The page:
Most of the participants in the internet sector are trying to shake off the pain suffered in the year 2000. The euphoria of 1999 ended abruptly about a year ago after the Super Bowl, when the scrutiny applied to dot-com TV ads on the biggest TV event of the year began to extend more deeply to the marketing budgets and business models of the dot-com companies.
Soon after, the financial community took the dot-coms aside to administer some harsh discipline. The result: a high body count (due in part to some excessively suicidal tendencies) and the liquidation of trillions of dollars in shareholder value. Caught among the victims were the key players in the web ad market like Yahoo! and DoubleClick.
Not all the news is bad, though some of it is misleading. For example, AdRelevance reports that online ad impressions in December 2000 increased by 21% over the previous month, reaching an all-time high of 65 billion. Before we drink at the well of such "good" news, let's do a sobriety check.
The basic problem: while measuring impressions is a good indication of growing web traffic, it ignores the price of the impressions. In the final analysis, cash, not traffic, is the life-blood of a successful business or market.
AdZone Interactive reports on web advertising spending in real time. It therefore is one of the most timely sources of information on current trends.
We've pointed out before (see "What is the Real Average CPM of Web Advertising?") the problematic nature of AdZone's use of rate card CPMs (cost per thousand) in calculating ad spending. In fact, we estimate that AdZone's dollar estimates must be reduced by as much as 60% to account for discounting off the rate card. Nonetheless, AdZone is a good source for assessing month-to-month spending on web advertising. What do the latest numbers show?
Month-to-month growth during Q4 2000 was 2%, 1%, and 5%, the lowest growth rates during the year.
Translating this into quarter-to-quarter growth rates, we find that fourth quarter grew by 16%, about half of the average growth over the previous two quarters.
This relative weakness is made even more disturbing by a look at historical quarterly growth rates. As can be seen from the following Internet Advertising Bureau (IAB) data based on the past five years, the fourth quarter is normally the strongest quarter of the year. Last year fell far short of the norm.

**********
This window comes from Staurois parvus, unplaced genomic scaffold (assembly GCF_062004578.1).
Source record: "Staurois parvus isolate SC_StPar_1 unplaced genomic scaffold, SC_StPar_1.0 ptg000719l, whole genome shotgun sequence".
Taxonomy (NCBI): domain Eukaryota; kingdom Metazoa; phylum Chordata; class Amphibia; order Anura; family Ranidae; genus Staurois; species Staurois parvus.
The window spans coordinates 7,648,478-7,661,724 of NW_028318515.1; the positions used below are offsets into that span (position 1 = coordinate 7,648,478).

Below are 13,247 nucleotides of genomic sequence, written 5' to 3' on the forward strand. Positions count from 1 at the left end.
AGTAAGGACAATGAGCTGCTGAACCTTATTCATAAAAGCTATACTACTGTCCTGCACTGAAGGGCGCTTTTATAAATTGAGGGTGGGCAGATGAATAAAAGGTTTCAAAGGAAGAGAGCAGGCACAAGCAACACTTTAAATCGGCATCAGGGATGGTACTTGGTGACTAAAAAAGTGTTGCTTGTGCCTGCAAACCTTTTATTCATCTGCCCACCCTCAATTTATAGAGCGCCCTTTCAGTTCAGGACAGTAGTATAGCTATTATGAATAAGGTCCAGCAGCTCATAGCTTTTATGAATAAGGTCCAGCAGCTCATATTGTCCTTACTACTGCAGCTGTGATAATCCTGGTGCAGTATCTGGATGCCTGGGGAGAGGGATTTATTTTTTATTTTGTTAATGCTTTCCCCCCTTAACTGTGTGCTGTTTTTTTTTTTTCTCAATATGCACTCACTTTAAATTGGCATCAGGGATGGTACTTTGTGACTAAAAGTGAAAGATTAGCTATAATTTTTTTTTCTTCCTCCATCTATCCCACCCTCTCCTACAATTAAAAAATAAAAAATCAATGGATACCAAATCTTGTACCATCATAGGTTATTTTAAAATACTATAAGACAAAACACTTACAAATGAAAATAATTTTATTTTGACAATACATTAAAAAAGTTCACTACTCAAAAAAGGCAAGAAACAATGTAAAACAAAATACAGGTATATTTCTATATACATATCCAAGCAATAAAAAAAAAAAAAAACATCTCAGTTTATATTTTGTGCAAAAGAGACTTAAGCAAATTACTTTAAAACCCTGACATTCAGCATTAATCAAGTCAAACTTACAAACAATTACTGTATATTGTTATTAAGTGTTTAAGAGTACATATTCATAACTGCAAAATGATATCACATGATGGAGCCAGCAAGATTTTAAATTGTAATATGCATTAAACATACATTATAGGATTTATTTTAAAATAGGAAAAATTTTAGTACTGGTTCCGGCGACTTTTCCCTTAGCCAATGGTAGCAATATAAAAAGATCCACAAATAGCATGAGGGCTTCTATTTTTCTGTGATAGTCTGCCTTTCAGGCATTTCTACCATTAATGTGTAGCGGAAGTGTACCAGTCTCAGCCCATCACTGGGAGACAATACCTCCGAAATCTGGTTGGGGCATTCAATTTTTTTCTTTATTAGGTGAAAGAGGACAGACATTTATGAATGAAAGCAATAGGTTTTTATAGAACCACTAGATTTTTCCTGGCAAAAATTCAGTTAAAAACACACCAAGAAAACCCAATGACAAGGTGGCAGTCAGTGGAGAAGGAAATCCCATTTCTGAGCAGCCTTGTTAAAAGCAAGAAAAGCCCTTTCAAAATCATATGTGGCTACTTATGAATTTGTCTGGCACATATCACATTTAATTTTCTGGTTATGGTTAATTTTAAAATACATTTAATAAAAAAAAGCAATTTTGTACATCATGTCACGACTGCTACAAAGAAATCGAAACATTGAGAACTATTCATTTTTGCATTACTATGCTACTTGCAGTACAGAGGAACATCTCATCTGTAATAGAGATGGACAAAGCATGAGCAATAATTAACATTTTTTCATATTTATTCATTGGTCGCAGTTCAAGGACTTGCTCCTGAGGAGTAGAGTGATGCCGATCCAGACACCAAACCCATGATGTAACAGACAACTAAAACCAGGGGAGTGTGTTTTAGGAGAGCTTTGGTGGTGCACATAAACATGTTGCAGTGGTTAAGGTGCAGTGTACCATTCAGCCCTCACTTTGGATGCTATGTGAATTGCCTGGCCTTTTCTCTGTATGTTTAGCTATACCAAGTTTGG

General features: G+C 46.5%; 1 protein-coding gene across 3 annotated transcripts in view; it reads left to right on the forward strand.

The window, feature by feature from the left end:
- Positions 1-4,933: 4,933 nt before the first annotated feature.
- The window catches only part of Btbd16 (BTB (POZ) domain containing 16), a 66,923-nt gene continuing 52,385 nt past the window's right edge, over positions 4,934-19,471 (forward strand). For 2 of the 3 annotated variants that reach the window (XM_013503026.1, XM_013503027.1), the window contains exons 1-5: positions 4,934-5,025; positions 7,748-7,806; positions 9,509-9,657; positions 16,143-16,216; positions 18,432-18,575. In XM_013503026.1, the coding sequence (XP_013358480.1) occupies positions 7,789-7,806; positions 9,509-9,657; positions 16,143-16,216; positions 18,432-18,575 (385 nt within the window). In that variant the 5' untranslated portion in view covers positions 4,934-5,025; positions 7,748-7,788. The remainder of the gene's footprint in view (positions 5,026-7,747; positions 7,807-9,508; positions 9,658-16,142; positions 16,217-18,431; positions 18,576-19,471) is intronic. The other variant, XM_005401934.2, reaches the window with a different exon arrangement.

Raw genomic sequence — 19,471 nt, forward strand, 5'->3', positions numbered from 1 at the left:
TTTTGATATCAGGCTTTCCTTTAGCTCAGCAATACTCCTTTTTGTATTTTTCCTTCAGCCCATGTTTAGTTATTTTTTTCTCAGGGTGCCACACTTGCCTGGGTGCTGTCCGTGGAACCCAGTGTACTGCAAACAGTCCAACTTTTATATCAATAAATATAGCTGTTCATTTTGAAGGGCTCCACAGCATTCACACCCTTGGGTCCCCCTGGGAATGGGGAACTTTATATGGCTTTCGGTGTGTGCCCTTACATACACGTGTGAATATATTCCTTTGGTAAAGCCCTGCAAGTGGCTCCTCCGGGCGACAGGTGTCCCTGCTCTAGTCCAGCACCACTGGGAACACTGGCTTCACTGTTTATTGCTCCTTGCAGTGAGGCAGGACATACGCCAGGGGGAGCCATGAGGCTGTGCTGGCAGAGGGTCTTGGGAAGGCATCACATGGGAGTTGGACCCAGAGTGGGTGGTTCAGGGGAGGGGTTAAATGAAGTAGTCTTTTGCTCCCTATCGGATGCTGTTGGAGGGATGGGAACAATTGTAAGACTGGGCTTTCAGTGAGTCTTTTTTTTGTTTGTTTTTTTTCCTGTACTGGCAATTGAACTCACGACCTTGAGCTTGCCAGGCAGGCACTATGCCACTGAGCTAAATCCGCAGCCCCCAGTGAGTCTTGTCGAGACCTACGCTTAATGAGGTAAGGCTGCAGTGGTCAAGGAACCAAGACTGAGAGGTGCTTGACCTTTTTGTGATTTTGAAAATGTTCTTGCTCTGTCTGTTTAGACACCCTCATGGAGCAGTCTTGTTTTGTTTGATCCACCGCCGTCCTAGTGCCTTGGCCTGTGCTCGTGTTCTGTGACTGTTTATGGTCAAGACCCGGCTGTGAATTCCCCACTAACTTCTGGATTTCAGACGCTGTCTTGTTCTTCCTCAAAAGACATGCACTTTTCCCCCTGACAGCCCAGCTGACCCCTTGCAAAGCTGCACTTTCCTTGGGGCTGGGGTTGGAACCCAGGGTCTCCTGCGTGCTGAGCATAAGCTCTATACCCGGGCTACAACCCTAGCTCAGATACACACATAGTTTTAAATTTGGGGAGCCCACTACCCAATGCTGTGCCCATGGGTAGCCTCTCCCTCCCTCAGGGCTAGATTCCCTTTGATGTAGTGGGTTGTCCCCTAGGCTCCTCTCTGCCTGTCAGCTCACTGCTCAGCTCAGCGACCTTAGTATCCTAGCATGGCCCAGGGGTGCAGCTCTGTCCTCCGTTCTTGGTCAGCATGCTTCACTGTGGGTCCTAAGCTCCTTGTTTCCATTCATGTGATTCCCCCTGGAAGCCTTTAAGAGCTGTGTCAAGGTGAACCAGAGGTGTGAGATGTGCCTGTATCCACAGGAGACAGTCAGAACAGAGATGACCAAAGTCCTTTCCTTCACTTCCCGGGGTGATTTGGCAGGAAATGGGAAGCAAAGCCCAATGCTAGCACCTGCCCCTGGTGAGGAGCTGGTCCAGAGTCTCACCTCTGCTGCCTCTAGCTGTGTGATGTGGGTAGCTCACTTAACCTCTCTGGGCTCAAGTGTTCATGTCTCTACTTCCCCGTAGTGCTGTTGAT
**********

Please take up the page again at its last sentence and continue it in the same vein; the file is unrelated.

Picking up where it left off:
To return to the issue of pricing, we again compare AdZone's numbers to those of IAB. AdZone reports that web ad spending in the first two quarters of 2000 amounted to $6.3 billion. IAB's figure for the same period of time is 35 percent less --$4.1 billion. The discrepancy can be used to infer how real CPM pricing compares to the rate card.
But this is a point we've made already. What we'd like to point to now is the change in the inferred erosion of rate card pricing. Using this methodology, we can deduce that pricing degradation doubled from the first quarter to the fourth quarter of 2000. That is, while the average discount off rate cards was 27% in the first quarter, it rose steadily over the next three quarters to 40%, 56% and 62% respectively.
This is how we would explain the seeming contradiction between record impressions and nearly flat dollar growth.
So much for the bad news. What is the good news?Myers Reports introduced a new Ad Confidence Index that indicates far grater optimism on ad spending than has been reported in the media in recent months. Myers survey of marketers and ad agency executives indicated optimism levels are much higher now than they were in 1999 at the height of the media economic boom.
Jack Myers said: "The downturn in the media economy is being caused by predictable and cyclical factors...much of the consternation and fear of a sustained recession in the media industry is the result of overly aggressive and misinformed press reports. We believe the media economy is merely experiencing a cyclical hiccup in what will be a period of sustained economic growth." Myers also projects that internet spending will grow 70% in 2001.
Forrester Research's Jim Nail chimed in: "Online advertising's current swoon won't last." The dot-com tide has begun to ebb -- while dot-coms accounted for 69% of digital marketing in 2000, by 2005, traditional advertisers will embrace it, driving 84% of digital marketing.
The use of the term "digital marketing" highlights the importance of digital marketing in the larger sense, of which advertising is a component. Forrester expects this integrated marketing approach to drive digital marketing growth from $11 billion in 2000 to $63 billion in 2005.
Moreover, Forrrester expects web advertising to continue to account for roughly half of digital marketing. With this solid driver in place, Forrester expects digital marketing to grow nearly six-fold to $63 billion in 2005, and web advertising to grow at the same rate to nearly $31 billion. The good news is that web advertising and web-based marketing will grow strongly in both quality and quantity.
Our advice to the despondent: put down the gun in favor of a stiff drink; let's see how the new year unfolds.
David Halprin, EMarketer.com. February 5, 2001
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